Another method, less exact than the ovulation kit, is measuring your basal body temperature with a special thermometer. You will know you are ovulating when you detect a higher temperature. To measure your basal temperature correctly, you need to do it every day before leaving your bed to face the day, and it is very useful to keep an ovulation chart, where you should mark the days and the temperature. With an ovulation calendar, you will be able to get a clear idea of how your cycles, and your body, work.

Finally, you can use CaptainMums’ Ovulation Calculator, a very simple tool, very effective for women with regular cycles. You just need to introduce the date of your last period and the number of days your period lasts, and the Ovulation Calculator will do the math for you!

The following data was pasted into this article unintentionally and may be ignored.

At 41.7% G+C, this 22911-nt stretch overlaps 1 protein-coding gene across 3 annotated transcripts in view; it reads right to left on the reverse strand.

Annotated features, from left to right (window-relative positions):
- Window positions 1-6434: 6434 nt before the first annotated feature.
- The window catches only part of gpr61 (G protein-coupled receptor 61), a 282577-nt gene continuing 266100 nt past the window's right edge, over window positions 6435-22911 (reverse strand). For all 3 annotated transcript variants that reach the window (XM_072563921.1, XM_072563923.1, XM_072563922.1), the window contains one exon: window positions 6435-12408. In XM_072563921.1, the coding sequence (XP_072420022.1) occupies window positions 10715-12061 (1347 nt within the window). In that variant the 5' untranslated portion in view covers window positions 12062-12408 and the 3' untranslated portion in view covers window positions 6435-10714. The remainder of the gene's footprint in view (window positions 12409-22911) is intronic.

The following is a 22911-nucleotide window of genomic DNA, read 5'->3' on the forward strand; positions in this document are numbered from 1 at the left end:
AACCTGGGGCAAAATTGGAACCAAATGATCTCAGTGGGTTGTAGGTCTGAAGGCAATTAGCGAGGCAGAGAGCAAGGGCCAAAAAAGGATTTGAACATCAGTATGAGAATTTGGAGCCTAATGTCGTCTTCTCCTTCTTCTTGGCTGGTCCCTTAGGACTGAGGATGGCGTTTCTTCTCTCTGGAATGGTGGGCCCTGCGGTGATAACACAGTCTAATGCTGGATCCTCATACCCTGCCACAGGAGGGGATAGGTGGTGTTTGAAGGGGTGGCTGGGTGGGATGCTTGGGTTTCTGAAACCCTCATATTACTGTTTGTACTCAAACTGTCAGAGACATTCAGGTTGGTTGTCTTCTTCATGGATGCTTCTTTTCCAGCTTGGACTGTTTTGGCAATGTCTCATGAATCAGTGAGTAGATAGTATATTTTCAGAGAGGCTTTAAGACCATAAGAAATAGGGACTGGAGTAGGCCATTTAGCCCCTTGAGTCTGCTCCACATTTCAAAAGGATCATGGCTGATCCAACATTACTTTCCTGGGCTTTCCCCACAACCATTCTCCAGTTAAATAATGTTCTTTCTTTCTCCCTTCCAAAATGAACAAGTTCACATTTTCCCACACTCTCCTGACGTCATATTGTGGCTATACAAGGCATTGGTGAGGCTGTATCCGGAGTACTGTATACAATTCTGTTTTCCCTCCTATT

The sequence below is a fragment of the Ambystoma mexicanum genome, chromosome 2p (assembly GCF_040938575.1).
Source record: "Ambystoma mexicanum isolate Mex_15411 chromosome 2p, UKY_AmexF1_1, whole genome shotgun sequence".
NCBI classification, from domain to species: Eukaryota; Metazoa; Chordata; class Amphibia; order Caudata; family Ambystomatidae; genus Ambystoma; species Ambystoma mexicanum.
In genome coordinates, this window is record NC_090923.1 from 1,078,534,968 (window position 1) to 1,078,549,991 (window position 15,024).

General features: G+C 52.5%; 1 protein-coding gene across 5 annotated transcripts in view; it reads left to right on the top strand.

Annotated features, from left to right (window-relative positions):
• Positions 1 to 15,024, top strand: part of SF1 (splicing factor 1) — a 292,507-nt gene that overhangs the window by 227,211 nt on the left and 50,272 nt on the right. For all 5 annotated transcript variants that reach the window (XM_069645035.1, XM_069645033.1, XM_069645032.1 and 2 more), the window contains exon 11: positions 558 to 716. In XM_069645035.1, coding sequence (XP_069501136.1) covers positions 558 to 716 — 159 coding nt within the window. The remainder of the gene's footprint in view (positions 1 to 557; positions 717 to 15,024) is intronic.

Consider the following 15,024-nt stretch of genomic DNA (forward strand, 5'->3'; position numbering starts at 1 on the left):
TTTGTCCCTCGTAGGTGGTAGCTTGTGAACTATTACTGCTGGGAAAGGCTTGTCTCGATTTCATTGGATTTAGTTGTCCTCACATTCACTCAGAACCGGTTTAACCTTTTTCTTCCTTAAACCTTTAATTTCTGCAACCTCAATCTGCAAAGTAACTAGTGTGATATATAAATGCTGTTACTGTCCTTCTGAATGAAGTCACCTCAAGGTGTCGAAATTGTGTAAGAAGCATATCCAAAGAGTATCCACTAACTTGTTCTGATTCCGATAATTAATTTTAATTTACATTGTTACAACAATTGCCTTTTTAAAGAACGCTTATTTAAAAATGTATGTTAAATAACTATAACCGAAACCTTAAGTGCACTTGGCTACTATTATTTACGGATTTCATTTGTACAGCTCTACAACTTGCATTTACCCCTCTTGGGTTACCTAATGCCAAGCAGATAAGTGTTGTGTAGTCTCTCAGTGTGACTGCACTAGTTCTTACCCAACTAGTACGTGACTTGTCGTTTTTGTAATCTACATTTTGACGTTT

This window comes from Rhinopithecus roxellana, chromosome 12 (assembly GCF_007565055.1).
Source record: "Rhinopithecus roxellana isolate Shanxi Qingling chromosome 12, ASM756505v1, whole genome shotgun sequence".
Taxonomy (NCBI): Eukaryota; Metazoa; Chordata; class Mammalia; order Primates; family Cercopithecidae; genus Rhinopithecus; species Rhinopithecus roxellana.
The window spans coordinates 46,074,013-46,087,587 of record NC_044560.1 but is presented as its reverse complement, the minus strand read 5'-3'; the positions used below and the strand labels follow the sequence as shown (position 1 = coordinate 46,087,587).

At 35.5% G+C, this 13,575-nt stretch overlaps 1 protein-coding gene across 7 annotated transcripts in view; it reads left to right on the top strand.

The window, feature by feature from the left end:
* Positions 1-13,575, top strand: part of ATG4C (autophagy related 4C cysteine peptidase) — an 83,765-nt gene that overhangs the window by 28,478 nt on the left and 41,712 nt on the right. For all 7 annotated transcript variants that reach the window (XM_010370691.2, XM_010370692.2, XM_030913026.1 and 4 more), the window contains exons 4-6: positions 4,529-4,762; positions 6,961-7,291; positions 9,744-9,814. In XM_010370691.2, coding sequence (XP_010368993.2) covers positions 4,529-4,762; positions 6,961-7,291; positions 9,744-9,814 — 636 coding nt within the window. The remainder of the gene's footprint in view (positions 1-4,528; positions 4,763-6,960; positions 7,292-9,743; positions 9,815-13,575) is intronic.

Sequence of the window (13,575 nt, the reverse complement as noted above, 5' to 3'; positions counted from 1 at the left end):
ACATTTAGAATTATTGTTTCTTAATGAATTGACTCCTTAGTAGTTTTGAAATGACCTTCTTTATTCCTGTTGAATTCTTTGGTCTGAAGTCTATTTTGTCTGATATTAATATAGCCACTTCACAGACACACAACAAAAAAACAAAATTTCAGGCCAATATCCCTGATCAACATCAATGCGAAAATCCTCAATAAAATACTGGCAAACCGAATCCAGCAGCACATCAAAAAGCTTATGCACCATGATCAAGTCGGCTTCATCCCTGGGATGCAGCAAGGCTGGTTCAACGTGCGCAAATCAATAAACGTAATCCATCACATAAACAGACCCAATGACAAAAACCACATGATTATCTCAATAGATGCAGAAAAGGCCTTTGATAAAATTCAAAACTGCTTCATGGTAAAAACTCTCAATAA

Finding out when you're ovulating can be challenging sometimes though, like when a woman has irregular periods.

 

Other ovulation fun (and not so fun) facts

Here you have a list of facts that may interest you, especially if you are trying to get pregnant. First things first! Before you become a super mummy, you must become an expert in ovulation first, and pregnancy second!

  • A woman’s fertile life starts with her first menstruation – typically, from ages 11 to 15 (although it can also happen before or after that). However, did you know that you are hosting millions of immature eggs from the moment you are born? That’s right! Ovulation happens when the ovary releases a mature egg, but those little guys were already there, waiting for their moment of glory!